The above matrix containing all 4 columns has the property that the sum of columns 2-4 will equal the first column representing the intercept. As a result, a mathematical condition called singularity is created and the matrix computations will not run. So one of the treatment levels is omitted from the coding in the design matrix above for IML and the eliminated level is called the ‘reference’ level. In SAS, typically, the treatment level with the highest label is defined as the reference level and so, in this study, it is treatment level 3.

Note that the parameter vector for the dummy variable regression model is $\boldsymbol{\beta} = \begin{bmatrix} \mu_{1} \\ \mu_{2} \\ \mu_{3} \end{bmatrix}$.

Running IML, with the design matrix for the dummy variable regression model, we get the following output;

Regression Coefficients
Beta_0 5.5
Beta_1 -4
Beta_2 -2

The coefficient $$\beta_{0}$$ is the mean for treatment level 3. The mean for treatment level 1 is then calculated from $$\hat{\beta}_{0} + \hat{\beta}_{1} = 1.5$$. Likewise, the mean for treatment level 2 is calculated as $$\hat{\beta}_{0} + \hat{\beta}_{2} = 3.5$$.

Notice that the $$F$$ statistic calculated from this model is the same as that produced from the Cell Means model.

ANOVA
Treatment df SS MS F
2 16 8 16
Error 3 1.5 0.5
Total 5 17.5

## Using Technology

##### Minitab Example

We can confirm our ANOVA table now by running the analysis in software such as Minitab.

Steps in Minitab

First input the data:

In Minitab, different coding options allow the choice of the design matrix which can be done as follows:

Stat > ANOVA > General Linear Model > Fit General Linear Model and place the variables in the appropriate boxes:

Then select Coding… and choose the (1,0) coding as shown below:

Select OK to exit the nested windows. This produces the regular ANOVA output:

###### Analysis of Variance

And also the Regression Equation:

###### Regression Equation

y = 5.500 - 4.000 trt_level1 - 2.000 trt_level2 + 0.0 trt_level3

##### SAS Example
Steps in SAS

In SAS, the default coding is indicator coding, so when you specify the option

model y=trt / solution;


you get the regression coefficients:

Solution for Fixed Effects
Effect trt Estimate Standard Error DF t Value Pr > |t|
Intercept 5.5000 0.5000 3 11.00 0.0016
trt level1 -4.0000 0.7071 3 -5.66 0.0109
trt level2 -2.0000 0.7071 3 -2.83 0.0663
trt level3 0

And the same ANOVA table:

Type 3 Analysis of Variance
Source DF Sum of Squares Mean Square Expected Mean Square Error Term Error DF F Value Pr > F
trt 2 16.000000 8.000000 Var(Residual)+Q(trt) MS(Residual) 3 16.00 0.0251
Residual 3 1.500000 0.500000 Var(Residual)

The Intermediate calculations for this model are:

xprimex
6 2 2
2 2 0
2 0 2
check
1 -2.22E-16 0
3.331E-16 1 0
0 0 1
xprimey
21
3
7
SumY2
89.5
CF
73.5
xprimexinv
0.5 -0.5 -0.5
-0.5 1 0.5
-0.5 0.5 1
##### R Example
Steps in R

1. Define response variable and design matrix

y<-matrix(c(2,1,3,4,6,5), ncol=1)
x = matrix(c(1,1,0,1,1,0,1,0,1,1,0,1,1,0,0,1,0,0),ncol=3,nrow=6,byrow=TRUE)


2. Regression coefficients

beta<-solve(t(x)%*%x)%*%(t(x)%*%y)
#  beta
#      [,1]
# [1,]  5.5
# [2,] -4.0
# [3,] -2.0


3. Calculate the entries of the ANOVA Table

n<-nrow(y)
p<-ncol(x)
J<-matrix(1,n,n)
ss_tot = (t(y)%*%y) - (1/n)*(t(y)%*%J)%*%y #17.5
ss_trt = t(beta)%*%(t(x)%*%y) - (1/n)*(t(y)%*%J)%*%y #16
ss_error = ss_tot - ss_trt #1.5
total_df=n-1 #5
trt_df=p-1 #2
error_df=n-p #3
MS_trt = ss_trt/(p-1) #8
MS_error = ss_error / error_df #0.5
F=MS_trt/MS_error #16


4. Creating the ANOVA table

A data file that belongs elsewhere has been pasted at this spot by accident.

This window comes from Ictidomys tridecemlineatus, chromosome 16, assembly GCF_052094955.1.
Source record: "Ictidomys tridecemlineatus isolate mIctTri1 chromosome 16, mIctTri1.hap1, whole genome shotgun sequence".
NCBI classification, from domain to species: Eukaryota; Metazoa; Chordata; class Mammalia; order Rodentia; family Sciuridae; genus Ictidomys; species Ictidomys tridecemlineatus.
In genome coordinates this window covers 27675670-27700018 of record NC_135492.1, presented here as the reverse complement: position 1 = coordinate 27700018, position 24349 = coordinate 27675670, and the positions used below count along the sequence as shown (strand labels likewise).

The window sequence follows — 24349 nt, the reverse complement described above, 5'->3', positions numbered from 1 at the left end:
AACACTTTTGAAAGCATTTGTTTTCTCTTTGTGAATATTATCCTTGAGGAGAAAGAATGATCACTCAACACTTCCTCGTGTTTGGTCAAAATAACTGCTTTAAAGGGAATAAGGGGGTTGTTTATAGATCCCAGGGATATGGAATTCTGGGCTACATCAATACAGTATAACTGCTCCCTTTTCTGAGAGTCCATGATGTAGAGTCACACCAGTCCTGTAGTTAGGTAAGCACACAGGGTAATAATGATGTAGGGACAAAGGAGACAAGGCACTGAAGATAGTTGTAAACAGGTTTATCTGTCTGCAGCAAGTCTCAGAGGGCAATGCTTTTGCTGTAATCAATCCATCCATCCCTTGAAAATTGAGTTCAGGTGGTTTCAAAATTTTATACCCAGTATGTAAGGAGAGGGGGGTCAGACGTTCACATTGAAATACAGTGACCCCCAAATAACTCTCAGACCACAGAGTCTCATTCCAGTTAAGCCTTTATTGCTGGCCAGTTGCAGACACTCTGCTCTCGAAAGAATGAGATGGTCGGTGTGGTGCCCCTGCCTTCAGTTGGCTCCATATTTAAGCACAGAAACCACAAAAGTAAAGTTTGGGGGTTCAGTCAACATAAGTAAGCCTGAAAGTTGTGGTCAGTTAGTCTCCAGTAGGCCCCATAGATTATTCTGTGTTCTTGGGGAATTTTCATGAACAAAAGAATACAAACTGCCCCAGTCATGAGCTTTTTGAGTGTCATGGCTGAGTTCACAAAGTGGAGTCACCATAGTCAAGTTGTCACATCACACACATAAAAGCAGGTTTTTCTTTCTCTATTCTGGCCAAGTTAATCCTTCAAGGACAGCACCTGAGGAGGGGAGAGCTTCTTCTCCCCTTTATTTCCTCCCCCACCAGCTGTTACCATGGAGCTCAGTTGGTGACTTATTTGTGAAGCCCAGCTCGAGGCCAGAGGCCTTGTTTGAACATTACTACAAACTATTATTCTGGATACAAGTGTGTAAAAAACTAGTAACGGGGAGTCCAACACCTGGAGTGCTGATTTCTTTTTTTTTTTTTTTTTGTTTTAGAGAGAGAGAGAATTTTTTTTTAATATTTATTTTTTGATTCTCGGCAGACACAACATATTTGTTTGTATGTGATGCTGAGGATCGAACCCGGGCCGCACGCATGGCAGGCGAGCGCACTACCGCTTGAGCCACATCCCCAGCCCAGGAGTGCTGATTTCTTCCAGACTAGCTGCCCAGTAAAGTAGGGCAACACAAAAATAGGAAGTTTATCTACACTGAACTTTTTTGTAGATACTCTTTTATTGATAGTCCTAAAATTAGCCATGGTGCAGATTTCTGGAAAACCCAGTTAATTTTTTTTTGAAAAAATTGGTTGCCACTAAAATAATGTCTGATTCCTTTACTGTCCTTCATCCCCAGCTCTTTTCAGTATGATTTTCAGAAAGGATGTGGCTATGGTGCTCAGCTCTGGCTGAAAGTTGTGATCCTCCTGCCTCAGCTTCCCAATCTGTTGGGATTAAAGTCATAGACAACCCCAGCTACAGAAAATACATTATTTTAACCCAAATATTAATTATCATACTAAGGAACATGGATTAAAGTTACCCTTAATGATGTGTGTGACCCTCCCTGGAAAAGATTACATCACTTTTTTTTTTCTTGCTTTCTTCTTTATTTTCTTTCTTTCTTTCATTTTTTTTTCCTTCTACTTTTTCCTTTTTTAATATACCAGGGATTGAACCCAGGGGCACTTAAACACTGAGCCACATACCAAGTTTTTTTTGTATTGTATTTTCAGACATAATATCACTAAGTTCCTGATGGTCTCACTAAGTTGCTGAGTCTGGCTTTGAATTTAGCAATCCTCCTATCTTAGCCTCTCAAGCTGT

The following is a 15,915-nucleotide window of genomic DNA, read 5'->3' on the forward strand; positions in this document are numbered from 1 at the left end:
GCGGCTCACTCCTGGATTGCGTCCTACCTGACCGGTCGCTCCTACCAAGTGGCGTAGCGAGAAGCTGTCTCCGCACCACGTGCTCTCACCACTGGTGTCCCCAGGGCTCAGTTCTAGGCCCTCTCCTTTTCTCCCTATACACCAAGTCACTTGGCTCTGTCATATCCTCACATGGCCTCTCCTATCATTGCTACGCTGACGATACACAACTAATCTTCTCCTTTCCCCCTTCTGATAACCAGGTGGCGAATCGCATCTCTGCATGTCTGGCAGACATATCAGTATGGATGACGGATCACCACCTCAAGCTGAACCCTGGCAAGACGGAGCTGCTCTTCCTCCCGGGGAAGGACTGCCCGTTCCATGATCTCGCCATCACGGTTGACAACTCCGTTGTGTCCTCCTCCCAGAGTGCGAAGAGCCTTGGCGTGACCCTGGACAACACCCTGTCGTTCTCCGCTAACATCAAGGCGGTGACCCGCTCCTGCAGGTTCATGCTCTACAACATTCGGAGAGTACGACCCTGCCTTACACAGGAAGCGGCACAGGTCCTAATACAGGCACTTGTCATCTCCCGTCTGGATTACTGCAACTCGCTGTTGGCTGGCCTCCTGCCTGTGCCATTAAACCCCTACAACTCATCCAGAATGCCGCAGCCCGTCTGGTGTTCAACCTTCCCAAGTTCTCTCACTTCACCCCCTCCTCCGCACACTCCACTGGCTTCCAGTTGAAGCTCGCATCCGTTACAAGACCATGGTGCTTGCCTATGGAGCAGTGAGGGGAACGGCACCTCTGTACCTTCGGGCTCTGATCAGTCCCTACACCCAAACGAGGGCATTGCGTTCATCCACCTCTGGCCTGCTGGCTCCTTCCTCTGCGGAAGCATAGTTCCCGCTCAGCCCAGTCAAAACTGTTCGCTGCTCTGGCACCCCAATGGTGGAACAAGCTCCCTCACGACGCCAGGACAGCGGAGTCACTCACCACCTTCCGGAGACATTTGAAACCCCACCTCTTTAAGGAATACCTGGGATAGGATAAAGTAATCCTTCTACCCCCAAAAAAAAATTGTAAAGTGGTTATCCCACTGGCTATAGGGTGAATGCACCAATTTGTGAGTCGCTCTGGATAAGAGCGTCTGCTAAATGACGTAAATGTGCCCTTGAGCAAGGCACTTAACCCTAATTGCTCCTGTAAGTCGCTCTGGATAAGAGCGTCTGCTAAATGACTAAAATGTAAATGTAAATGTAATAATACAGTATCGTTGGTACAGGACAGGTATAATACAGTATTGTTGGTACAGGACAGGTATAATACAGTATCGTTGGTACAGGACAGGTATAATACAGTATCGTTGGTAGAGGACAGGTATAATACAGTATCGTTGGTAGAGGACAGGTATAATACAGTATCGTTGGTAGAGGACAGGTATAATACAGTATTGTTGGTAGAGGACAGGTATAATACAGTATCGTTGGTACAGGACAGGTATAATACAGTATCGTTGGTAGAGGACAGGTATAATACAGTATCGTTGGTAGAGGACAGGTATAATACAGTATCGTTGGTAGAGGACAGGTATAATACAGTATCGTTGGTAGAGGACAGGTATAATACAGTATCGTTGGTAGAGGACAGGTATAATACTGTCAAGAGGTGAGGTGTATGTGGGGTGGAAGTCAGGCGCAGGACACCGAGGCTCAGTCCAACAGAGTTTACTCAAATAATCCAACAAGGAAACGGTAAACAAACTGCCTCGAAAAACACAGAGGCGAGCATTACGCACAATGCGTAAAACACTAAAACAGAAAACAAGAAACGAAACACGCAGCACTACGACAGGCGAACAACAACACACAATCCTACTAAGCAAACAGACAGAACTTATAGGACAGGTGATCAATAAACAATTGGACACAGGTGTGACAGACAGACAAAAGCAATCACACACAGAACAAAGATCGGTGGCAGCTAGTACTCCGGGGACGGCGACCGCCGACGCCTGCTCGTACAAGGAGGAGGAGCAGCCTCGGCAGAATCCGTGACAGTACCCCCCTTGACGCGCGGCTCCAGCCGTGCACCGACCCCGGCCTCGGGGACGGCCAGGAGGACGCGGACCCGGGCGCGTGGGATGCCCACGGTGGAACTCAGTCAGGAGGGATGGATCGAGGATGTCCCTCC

ANOVA <- data.frame(
c ("","Treatment","Error", "Total"),
c("DF", trt_df,error_df,total_df),
c("SS", ss_trt, ss_error, ss_tot),
c("MS", MS_trt, MS_error, ""),
c("F",F,"",""),
stringsAsFactors = FALSE)
names(ANOVA) <- c(" ", "  ", " ","","")


5. Print the ANOVA table

print(ANOVA)
# 1           DF   SS  MS  F
# 2 Treatment  2   16   8 16
# 3     Error  3  1.5 0.5
# 4     Total  5 17.5


6. Intermediates in the matrix computations

xprimex<-t(x)%*%x
#  xprimex
#      [,1] [,2] [,3]
# [1,]    6    2    2
# [2,]    2    2    0
# [3,]    2    0    2
xprimey<-t(x)%*%y
#   xprimey
#      [,1]
# [1,]   21
# [2,]    3
# [3,]    7
xprimexinv<-solve(t(x)%*%x)
#  xprimexinv
#      [,1] [,2] [,3]
# [1,]  0.5 -0.5 -0.5
# [2,] -0.5  1.0  0.5
# [3,] -0.5  0.5  1.0
check<-xprimexinv%*%xprimex
#  check
#               [,1]          [,2] [,3]
# [1,]  1.000000e+00  0.000000e+00    0
# [2,] -1.110223e-16  1.000000e+00    0
# [3,]  0.000000e+00 -1.110223e-16    1
SumY2<-t(beta)%*%(t(x)%*%y) # 89.5
CF<-(1/n)*(t(y)%*%J)%*%y # 73.5


7. Regression Equation and ANOVA table

trt_level1<-x[,2]
trt_level2<-x[,3]
model<-lm(y~trt_level1+trt_level2)


8. With the command summary(model) we can get the following output:

Call:
lm(formula = y ~ trt_level1 + trt_level2)
Residuals:
1    2    3    4    5    6
0.5 -0.5 -0.5  0.5  0.5 -0.5
Coefficients:
Estimate Std. Error t value Pr(>|t|)
(Intercept)   5.5000     0.5000  11.000  0.00161 **
trt_level1   -4.0000     0.7071  -5.657  0.01094 *
trt_level2   -2.0000     0.7071  -2.828  0.06628 .
---
Signif. codes:  0 ‘***’ 0.001 ‘**’ 0.01 ‘*’ 0.05 ‘.’ 0.1 ‘ ’ 1
Residual standard error: 0.7071 on 3 degrees of freedom
Multiple R-squared:  0.9143,    Adjusted R-squared:  0.8571
F-statistic:    16 on 2 and 3 DF,  p-value: 0.02509


From the output, we can see the estimates for the coefficients are b0=5.5, b1=-4, b2=-2 and the F-statistic is 16 with a p-value of 0.02509.

By using the estimates we can write the regression equation:

y=5.5-4 trt_level1-2 trt_level2+0 trt_level3

9. With the command anova(model) we can get the following output

Analysis of Variance Table
Response: y
Df Sum Sq Mean Sq F value  Pr(>F)
trt_level1  1   12.0    12.0      24 0.01628 *
trt_level2  1    4.0     4.0       8 0.06628 .
Residuals   3    1.5     0.5                   ---
Signif. codes:  0 ‘***’ 0.001 ‘**’ 0.01 ‘*’ 0.05 ‘.’ 0.1 ‘ ’ 1


Note: R is giving the sequential sum of squares in the ANOVA table.

This page titled 4.4: Dummy Variable Regression is shared under a CC BY-NC 4.0 license and was authored, remixed, and/or curated by Penn State's Department of Statistics.